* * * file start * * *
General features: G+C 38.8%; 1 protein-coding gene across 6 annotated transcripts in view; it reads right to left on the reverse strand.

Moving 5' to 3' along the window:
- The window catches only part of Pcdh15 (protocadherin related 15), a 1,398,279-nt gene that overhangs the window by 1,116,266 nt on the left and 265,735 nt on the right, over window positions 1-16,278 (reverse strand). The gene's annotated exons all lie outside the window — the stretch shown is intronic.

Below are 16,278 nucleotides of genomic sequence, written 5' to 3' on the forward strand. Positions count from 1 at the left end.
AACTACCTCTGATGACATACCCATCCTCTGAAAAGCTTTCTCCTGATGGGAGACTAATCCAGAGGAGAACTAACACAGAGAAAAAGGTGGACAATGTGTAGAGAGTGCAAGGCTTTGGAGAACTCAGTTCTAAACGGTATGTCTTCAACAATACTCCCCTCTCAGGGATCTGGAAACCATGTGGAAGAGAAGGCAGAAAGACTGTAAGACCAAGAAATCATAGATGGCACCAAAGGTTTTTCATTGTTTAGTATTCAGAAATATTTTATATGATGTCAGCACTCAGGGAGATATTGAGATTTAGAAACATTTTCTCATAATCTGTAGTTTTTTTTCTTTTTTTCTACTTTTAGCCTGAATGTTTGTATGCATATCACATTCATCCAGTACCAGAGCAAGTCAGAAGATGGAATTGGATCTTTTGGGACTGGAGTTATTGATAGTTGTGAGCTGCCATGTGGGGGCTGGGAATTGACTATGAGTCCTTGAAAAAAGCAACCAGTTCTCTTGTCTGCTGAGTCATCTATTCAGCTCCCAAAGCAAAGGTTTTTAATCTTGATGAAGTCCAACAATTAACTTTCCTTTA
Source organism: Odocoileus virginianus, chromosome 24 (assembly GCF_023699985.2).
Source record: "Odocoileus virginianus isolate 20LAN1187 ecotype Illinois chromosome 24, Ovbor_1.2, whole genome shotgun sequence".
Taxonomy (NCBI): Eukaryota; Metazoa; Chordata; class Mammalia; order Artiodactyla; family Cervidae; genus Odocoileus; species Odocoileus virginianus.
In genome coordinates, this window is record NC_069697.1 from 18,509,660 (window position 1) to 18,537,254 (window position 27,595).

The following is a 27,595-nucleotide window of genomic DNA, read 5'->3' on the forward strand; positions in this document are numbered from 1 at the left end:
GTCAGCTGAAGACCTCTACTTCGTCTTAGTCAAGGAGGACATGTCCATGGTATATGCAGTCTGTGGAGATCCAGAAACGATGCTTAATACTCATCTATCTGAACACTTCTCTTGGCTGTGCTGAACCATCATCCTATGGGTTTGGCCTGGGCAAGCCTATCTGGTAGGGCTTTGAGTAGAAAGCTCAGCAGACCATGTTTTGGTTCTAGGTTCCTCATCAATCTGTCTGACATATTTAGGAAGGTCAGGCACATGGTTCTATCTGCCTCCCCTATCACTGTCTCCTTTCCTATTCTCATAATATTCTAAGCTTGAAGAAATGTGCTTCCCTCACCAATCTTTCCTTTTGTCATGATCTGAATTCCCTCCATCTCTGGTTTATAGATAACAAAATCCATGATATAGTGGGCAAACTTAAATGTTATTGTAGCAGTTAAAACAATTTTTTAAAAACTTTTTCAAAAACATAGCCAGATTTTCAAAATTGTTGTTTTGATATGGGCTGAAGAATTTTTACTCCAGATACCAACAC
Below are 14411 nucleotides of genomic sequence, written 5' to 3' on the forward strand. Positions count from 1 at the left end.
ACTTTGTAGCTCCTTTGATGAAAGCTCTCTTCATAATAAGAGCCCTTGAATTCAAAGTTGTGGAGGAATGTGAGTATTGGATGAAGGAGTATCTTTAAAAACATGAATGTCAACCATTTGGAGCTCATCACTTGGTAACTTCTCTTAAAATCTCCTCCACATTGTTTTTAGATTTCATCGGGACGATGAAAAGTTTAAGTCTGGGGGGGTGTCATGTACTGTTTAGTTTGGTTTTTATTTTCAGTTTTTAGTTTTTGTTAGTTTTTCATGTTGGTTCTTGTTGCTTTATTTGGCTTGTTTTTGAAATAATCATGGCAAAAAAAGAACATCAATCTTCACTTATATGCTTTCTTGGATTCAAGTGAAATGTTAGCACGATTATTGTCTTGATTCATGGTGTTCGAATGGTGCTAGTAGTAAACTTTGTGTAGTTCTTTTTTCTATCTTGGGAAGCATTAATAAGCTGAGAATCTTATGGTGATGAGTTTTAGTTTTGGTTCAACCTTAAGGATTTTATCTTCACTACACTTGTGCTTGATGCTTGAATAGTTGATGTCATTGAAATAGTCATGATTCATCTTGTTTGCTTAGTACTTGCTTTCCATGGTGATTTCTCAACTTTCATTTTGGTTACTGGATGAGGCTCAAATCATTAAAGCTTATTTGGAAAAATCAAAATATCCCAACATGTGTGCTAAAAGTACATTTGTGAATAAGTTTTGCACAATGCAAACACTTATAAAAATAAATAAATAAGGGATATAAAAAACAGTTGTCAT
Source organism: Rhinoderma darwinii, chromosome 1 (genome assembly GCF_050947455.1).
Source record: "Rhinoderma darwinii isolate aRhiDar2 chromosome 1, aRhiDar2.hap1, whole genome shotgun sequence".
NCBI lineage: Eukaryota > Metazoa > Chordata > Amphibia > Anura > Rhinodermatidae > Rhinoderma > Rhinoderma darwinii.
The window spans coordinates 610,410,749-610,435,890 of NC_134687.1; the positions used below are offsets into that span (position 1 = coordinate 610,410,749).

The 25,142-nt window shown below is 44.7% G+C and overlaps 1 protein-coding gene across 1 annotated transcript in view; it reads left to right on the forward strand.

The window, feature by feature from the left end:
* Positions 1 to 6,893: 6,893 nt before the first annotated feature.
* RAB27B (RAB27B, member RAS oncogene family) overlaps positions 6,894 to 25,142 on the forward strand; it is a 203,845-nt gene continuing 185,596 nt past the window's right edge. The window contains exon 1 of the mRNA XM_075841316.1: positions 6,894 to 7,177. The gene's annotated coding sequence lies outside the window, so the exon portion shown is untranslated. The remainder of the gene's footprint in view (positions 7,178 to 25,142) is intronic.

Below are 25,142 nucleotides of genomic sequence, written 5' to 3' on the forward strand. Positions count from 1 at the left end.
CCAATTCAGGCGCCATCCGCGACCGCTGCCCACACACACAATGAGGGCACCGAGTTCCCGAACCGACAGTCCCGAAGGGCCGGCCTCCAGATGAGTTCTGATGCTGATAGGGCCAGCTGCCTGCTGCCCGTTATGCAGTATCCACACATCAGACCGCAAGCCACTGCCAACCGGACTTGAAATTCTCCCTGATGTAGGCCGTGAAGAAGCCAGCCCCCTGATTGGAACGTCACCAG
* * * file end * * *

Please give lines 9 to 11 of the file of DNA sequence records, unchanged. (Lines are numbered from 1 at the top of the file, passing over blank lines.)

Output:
In genome coordinates, this window is record NC_069697.1 from 18,509,660 (window position 1) to 18,537,254 (window position 27,595).

The following is a 27,595-nucleotide window of genomic DNA, read 5'->3' on the forward strand; positions in this document are numbered from 1 at the left end:
GTCAGCTGAAGACCTCTACTTCGTCTTAGTCAAGGAGGACATGTCCATGGTATATGCAGTCTGTGGAGATCCAGAAACGATGCTTAATACTCATCTATCTGAACACTTCTCTTGGCTGTGCTGAACCATCATCCTATGGGTTTGGCCTGGGCAAGCCTATCTGGTAGGGCTTTGAGTAGAAAGCTCAGCAGACCATGTTTTGGTTCTAGGTTCCTCATCAATCTGTCTGACATATTTAGGAAGGTCAGGCACATGGTTCTATCTGCCTCCCCTATCACTGTCTCCTTTCCTATTCTCATAATATTCTAAGCTTGAAGAAATGTGCTTCCCTCACCAATCTTTCCTTTTGTCATGATCTGAATTCCCTCCATCTCTGGTTTATAGATAACAAAATCCATGATATAGTGGGCAAACTTAAATGTTATTGTAGCAGTTAAAACAATTTTTTAAAAACTTTTTCAAAAACATAGCCAGATTTTCAAAATTGTTGTTTTGATATGGGCTGAAGAATTTTTACTCCAGATACCAACAC